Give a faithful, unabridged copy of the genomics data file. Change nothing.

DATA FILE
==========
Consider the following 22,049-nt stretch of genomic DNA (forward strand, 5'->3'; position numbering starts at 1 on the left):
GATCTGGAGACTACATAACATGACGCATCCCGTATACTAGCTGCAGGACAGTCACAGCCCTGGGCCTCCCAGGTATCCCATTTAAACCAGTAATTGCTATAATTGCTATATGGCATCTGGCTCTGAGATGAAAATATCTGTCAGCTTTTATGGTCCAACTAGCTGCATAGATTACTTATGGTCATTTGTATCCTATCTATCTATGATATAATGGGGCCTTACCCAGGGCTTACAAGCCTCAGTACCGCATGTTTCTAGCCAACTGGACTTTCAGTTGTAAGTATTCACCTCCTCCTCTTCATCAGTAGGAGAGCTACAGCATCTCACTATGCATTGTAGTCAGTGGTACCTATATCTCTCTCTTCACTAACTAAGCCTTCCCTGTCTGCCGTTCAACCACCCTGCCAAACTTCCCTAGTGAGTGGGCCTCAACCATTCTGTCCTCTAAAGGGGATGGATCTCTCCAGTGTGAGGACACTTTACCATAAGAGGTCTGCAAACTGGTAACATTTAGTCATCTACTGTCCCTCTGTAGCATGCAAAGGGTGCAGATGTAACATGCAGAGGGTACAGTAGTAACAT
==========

Consider the following 22,049-nt stretch of genomic DNA (forward strand, 5'->3'; position numbering starts at 1 on the left):
GATCTGGAGACTACATAACATGACGCATCCCGTATACTAGCTGCAGGACAGTCACAGCCCTGGGCCTCCCAGGTATCCCATTTAAACCAGTAATTGCTATAATTGCTATATGGCATCTGGCTCTGAGATGAAAATATCTGTCAGCTTTTATGGTCCAACTAGCTGCATAGATTACTTATGGTCATTTGTATCCTATCTATCTATGATATAATGGGGCCTTACCCAGGGCTTACAAGCCTCAGTACCGCATGTTTCTAGCCAACTGGACTTTCAGTTGTAAGTATTCACCTCCTCCTCTTCATCAGTAGGAGAGCTACAGCATCTCACTATGCATTGTAGTCAGTGGTACCTATATCTCTCTCTTCACTAACTAAGCCTTCCCTGTCTGCCGTTCAACCACCCTGCCAAACTTCCCTAGTGAGTGGGCCTCAACCATTCTGTCCTCTAAAGGGGATGGATCTCTCCAGTGTGAGGACACTTTACCATAAGAGGTCTGCAAACTGGTAACATTTAGTCATCTACTGTCCCTCTGTAGCATGCAAAGGGTGCAGATGTAACATGCAGAGGGTACAGTAGTAACAT